2011 - The year in education
The year 2011 saw UNESCO launch many important education initiatives. It included a symbolic return by the international community to Jomtien, Thailand, to give a new impetus to the EFA movement which first began there 20 years ago.
Another high point of the year was the endorsement of UNESCO’s global leadership in education at the influential High-level Segment of the 2011 UN ECOSOC Annual Ministerial Review, which placed education at the core of development
The 2011 Education for All Global Monitoring Report, The hidden crisis: Armed conflict and education, warned that armed conflict was robbing 28 million children of an education. Launched in some 50 countries, it raised awareness of this important issue throughout the year.
Initiatives to place girls’ and women’s education and literacy firmly on the international agenda included a dynamic new education partnership, “Better Life, Better Future”, which Director-General Irina Bokova launched at UNESCO Headquarters with United States Secretary of State Hillary Rodham Clinton, United Nations Secretary-General Ban Ki-moon, the Prime Ministers of Bangladesh and Mali – who are both women – and representatives of Apple, Microsoft, Nokia and Procter & Gamble.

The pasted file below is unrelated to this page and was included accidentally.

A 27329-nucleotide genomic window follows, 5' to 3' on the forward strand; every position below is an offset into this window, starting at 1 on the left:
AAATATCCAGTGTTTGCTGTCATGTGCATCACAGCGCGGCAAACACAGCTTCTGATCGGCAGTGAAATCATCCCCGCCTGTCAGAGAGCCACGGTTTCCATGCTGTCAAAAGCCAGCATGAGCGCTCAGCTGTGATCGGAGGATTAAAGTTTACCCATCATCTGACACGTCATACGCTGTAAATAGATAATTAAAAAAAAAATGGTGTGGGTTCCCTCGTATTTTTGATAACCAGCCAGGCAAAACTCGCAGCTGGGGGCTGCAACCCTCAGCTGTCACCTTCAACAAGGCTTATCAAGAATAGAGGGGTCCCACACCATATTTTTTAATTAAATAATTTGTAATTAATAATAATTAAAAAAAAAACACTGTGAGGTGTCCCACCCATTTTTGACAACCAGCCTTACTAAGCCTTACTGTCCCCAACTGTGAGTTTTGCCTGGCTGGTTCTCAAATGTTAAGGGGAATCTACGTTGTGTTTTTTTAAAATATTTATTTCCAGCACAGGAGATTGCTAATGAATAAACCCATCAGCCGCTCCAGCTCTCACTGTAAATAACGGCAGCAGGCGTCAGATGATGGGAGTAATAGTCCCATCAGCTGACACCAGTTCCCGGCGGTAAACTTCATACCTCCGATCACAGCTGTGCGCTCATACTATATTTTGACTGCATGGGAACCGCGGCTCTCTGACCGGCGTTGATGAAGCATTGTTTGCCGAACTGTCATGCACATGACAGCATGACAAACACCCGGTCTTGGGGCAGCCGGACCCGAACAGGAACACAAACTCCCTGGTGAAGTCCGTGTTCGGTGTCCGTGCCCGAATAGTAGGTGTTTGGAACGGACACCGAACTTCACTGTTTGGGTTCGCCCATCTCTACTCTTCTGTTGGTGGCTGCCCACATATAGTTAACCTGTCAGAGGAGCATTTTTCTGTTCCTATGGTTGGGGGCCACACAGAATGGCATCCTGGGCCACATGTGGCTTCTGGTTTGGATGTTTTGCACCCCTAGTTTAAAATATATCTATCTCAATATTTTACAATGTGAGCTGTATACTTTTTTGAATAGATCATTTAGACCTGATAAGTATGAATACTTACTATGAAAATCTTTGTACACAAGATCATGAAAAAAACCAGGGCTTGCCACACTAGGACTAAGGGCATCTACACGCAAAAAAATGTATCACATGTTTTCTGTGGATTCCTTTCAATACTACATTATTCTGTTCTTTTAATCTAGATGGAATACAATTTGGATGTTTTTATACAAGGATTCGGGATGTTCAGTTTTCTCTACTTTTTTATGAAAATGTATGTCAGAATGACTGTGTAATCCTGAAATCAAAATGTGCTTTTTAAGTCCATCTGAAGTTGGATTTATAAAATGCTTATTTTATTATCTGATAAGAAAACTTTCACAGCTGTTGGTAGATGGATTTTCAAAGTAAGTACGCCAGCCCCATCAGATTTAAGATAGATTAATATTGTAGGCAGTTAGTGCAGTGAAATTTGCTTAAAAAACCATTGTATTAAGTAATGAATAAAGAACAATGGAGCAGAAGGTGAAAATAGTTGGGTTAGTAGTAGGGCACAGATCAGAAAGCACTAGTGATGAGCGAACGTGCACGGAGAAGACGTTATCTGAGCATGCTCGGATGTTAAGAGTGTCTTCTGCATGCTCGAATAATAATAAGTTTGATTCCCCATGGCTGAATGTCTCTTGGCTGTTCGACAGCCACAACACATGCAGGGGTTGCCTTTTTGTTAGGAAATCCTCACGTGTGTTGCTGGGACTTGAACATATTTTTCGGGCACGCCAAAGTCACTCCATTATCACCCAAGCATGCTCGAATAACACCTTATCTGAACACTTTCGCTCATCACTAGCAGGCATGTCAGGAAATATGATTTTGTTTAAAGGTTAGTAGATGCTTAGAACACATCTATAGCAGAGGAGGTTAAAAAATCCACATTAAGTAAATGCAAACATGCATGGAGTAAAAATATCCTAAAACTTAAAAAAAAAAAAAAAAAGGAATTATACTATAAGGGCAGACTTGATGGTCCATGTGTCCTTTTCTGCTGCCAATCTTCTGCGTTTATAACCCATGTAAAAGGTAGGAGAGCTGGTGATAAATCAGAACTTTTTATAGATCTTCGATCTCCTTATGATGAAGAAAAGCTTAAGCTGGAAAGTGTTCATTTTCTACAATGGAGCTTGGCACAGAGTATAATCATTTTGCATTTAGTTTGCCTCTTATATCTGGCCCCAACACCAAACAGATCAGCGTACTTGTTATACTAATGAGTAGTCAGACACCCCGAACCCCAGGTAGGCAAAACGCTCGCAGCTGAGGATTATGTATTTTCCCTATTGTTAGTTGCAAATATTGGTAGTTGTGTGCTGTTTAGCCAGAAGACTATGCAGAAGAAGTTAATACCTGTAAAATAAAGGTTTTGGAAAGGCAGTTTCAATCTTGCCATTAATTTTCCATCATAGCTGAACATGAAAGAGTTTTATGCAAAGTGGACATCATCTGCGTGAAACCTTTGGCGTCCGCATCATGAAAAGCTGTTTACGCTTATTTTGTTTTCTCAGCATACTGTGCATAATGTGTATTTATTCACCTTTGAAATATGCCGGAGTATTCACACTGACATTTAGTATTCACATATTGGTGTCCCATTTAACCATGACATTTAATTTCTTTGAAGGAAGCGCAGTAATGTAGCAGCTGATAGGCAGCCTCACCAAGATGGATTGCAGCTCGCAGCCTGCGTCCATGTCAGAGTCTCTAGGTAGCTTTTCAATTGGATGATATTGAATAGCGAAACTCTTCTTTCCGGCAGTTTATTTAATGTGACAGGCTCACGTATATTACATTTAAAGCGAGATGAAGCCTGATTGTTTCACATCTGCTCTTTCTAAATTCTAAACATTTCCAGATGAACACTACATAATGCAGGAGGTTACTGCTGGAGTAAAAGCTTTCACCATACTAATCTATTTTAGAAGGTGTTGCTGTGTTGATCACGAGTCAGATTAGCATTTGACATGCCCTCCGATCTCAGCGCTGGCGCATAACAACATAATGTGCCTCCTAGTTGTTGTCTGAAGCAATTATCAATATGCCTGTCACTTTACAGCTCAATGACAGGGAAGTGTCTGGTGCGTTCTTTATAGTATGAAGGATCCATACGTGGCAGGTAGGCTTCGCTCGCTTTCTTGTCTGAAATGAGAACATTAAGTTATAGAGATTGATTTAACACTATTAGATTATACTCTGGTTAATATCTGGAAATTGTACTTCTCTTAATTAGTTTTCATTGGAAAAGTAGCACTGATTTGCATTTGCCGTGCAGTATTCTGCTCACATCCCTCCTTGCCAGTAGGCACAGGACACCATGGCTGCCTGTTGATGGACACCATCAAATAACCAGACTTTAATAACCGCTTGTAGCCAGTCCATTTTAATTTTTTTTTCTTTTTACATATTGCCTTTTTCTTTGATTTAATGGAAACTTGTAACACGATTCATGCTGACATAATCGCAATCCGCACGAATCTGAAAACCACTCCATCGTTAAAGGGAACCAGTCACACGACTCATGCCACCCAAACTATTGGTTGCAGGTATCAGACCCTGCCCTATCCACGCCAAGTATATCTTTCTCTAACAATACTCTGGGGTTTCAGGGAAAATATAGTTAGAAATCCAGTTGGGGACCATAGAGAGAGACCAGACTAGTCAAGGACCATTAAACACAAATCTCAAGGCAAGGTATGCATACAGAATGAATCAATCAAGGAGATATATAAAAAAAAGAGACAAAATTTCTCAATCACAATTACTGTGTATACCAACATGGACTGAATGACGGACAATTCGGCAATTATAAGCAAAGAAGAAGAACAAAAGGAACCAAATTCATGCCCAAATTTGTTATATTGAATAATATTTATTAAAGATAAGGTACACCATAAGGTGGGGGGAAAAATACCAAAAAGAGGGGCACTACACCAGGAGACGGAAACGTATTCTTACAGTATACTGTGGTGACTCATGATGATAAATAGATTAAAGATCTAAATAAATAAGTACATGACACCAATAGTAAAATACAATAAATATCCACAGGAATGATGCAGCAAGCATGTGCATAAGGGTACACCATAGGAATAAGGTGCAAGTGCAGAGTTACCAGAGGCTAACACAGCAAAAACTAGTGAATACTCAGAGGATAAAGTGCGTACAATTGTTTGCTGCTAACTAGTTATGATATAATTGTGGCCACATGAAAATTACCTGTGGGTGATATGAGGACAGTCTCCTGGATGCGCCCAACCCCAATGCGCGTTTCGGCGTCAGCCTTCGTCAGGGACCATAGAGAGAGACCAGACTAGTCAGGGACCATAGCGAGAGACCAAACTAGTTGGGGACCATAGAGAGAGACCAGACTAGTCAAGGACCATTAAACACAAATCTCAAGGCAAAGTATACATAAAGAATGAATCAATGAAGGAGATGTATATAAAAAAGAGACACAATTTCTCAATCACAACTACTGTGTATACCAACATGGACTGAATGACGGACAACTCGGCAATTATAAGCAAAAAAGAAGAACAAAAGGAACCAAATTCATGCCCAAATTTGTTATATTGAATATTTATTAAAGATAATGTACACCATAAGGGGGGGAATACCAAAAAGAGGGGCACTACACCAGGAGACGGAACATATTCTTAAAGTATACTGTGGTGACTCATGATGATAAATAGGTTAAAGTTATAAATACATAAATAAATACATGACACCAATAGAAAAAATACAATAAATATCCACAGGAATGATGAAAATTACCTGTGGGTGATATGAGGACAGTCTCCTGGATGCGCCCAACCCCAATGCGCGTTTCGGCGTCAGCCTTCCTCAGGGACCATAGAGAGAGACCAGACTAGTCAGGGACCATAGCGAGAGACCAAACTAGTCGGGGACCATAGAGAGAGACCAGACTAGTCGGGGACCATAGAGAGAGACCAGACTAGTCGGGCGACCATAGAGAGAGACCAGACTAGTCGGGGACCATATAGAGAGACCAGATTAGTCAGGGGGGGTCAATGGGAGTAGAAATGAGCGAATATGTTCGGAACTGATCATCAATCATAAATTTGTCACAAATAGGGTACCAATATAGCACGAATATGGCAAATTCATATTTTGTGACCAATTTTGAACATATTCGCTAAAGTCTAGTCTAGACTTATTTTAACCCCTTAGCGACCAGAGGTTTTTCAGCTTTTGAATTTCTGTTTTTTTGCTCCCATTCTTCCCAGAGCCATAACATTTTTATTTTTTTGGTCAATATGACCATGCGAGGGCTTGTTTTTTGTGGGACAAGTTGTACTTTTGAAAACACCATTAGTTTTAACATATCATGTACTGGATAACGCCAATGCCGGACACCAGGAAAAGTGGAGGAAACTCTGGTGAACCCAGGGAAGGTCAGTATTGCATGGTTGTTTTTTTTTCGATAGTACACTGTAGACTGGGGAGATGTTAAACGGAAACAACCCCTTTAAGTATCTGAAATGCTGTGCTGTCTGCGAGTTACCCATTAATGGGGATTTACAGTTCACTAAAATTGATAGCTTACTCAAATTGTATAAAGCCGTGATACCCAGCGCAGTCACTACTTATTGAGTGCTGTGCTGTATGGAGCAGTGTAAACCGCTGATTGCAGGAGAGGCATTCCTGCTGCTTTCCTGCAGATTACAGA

To encourage international debate, UNESCO’s Global Forum on Rankings and Accountability in Higher Education debated rankings and questioned their influence on education policy. The Organization also advanced reflections on access and quality through harnessing ICTs for education through events such as Mobile Learning Week.
Restoring education and expressing solidarity following natural disasters was, as always, a priority. After the tsunami and nuclear accident on 11 March in Fukushima, Japan a UNESCO-supported programme raised over 1 million euros to help rebuild schools, while the Kizuna project generated 30,000 messages of solidarity from children worldwide.
Last but not least, to improve the capacity of education systems to respond to and reverse the AIDS epidemic, UNESCO unveiled an important new strategy on HIV and AIDS, stressing the importance of widening access to comprehensive HIV education.
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